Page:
Former Sen. David Perdue (R-Ga.), narrowly defeated by Sen. Jon Ossoff (D-Ga.) in a January runoff election, is going to challenge incumbent Gov. Brian Kemp (R) next year, Politico and other media organizations reported Sunday. Perdue spent Sunday calling Republicans about his plans and will announce his bid Monday, The Washington Post reports. The primary campaign is expected to be of the scorched earth variety, and the winner will likely face Democrat Stacey Abrams.
Civil War Union Gen. William T. Sherman "left more standing than this primary will," veteran GOP strategist Brian Robinson told The Atlanta Journal-Constitution.
Perdue has been quietly laying the groundwork to challenge Kemp for months, since deciding not to challenge Sen. Raphael Warnock (D-Ga.), the Journal-Constitution reports, and Kemp has been preparing for the challenge. The sniping, which began last week, kicked up a notch Sunday.
"Perdue's only reason for running is to soothe his own bruised ego, because his campaign for U.S. senate failed to inspire voters at the ballot box — twice," Kemp spokesman Cody Hall said in a long statement that also mocked Perdue as being "best known for ducking debates, padding his stock portfolio during a pandemic, and losing winnable races."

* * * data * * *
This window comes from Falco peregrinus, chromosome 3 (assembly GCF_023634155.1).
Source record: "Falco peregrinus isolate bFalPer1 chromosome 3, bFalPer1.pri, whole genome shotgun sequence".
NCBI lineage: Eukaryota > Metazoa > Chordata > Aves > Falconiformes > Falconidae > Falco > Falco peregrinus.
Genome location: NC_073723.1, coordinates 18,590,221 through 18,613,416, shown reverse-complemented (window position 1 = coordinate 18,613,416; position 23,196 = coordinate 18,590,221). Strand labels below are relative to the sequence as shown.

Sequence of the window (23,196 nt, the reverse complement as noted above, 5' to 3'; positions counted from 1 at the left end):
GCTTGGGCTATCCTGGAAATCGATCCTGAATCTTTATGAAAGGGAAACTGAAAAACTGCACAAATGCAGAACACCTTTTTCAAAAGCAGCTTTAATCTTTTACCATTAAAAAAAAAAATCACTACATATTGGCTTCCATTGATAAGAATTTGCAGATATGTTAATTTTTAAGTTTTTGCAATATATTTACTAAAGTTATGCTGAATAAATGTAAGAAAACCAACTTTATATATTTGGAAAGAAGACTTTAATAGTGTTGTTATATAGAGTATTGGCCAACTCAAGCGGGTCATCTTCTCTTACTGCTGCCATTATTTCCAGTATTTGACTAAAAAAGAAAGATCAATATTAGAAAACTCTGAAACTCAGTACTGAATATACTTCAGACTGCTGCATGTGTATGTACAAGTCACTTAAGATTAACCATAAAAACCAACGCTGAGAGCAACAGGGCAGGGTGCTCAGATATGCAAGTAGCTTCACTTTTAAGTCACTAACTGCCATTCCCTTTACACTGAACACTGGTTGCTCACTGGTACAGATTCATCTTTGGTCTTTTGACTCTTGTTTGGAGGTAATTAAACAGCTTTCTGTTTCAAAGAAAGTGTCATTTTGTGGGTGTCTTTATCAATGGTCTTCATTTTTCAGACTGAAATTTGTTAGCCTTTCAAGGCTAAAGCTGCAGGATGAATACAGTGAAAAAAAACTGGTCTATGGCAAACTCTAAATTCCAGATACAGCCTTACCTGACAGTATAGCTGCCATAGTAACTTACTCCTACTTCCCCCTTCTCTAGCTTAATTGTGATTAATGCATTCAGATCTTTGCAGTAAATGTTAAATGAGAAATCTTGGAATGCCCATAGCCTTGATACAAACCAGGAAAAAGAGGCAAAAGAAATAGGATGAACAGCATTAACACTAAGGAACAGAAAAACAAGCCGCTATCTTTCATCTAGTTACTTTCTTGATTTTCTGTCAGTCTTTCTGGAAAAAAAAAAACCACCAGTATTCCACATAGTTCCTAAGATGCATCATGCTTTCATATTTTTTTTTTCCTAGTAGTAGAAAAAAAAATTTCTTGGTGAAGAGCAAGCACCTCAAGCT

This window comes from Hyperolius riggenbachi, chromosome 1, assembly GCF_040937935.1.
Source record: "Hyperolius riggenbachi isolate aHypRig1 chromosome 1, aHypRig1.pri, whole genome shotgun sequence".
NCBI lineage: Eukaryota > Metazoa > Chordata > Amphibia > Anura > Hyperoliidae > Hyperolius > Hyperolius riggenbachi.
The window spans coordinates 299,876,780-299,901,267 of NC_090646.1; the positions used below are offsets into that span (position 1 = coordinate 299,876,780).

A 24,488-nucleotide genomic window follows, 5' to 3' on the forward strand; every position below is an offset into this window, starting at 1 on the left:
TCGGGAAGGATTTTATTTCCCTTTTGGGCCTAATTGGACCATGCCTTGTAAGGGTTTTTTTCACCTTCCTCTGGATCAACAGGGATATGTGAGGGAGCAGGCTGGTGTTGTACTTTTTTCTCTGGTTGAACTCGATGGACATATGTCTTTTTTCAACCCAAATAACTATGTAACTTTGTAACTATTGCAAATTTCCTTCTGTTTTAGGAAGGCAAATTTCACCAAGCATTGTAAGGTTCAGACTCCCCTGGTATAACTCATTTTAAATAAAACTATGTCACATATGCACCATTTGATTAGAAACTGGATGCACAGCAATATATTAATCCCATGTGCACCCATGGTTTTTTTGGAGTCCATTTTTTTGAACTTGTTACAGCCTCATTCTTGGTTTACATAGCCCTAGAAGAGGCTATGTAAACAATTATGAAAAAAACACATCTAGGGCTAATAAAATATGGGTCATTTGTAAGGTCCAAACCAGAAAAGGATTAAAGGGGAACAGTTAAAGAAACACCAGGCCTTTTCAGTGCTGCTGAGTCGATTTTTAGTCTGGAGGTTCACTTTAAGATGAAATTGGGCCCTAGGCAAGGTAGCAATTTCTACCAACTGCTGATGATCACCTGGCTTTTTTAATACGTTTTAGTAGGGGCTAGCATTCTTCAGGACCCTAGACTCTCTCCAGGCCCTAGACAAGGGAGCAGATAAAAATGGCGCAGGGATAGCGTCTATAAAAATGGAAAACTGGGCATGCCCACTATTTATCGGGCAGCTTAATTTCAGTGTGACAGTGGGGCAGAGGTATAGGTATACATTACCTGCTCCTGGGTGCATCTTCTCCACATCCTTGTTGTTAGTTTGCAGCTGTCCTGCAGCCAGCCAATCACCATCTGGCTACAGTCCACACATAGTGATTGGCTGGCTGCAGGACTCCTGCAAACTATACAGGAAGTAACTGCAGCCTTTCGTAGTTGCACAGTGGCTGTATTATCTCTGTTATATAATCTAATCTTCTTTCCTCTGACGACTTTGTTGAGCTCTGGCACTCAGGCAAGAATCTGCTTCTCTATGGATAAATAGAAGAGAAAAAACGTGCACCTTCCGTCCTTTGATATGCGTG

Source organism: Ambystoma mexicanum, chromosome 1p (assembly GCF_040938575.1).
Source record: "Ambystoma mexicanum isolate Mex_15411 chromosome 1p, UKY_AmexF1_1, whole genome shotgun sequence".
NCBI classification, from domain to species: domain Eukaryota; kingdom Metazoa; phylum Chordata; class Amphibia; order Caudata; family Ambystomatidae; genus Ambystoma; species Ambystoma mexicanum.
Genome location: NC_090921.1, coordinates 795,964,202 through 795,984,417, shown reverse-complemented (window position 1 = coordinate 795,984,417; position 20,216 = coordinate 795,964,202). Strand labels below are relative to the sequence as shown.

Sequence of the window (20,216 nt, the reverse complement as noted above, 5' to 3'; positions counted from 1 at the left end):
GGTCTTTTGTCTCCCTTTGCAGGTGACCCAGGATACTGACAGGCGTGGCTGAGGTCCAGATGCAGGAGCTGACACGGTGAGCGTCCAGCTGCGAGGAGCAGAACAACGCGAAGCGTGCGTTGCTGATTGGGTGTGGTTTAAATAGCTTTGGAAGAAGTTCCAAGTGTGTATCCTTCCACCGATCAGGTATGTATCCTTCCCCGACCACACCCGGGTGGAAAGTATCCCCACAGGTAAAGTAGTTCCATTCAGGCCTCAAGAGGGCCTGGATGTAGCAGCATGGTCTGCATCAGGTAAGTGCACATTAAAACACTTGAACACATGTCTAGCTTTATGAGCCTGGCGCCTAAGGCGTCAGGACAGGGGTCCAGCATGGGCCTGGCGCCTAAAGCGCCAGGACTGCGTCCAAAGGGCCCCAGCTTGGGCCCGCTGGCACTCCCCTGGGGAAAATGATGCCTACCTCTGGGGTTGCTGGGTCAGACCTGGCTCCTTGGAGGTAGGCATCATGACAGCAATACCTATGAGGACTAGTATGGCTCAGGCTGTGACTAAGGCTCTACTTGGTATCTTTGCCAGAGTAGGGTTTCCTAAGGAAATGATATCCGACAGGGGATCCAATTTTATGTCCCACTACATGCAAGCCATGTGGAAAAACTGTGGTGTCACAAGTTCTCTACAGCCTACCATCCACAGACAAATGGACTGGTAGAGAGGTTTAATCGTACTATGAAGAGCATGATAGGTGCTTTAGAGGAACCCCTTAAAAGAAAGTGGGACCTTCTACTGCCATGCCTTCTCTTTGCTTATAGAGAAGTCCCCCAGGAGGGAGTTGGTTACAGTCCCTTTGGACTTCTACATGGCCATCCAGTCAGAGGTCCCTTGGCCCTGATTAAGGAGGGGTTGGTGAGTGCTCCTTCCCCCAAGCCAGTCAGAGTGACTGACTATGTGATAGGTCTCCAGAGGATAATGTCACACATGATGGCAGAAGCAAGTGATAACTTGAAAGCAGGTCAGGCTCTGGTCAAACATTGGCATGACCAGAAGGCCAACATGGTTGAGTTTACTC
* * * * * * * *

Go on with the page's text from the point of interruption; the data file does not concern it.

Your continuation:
Perdue apparently plans to question Kemp's electability. The former senator "told me he likes Brian personally but doesn't believe Brian can win and doesn't want to see Stacey Abrams as the governor of Georgia," one Georgia Republican told the Post. He is also expected to quickly get an endorsement from former President Donald Trump, who openly urged Perdue to challenge Kemp during a Georgia rally in September. "If Brian Kemp fought Stacey Abrams as hard as he fights Perdue and Trump, we wouldn't be in this mess," a Perdue spokesman said Sunday.
Lauren Groh-Wargo, a top aide to Abrams, welcomed the battle. "While David Perdue and Brian Kemp fight each other," she said, "Stacey Abrams will be fighting for the people of Georgia."
Trump's endorsement is expected to put some wind in Perdue's sails, but "Kemp will be a formidable primary opponent, despite his falling out with Trump over his refusal to overturn the November election," Greg Bluestein reports in the Journal-Constitution. "The governor has the power of incumbency and dozens of endorsements already lined up," and "legislation he recently signed allows him to set up funds that can collect unlimited contributions from donors for a 2022 bid."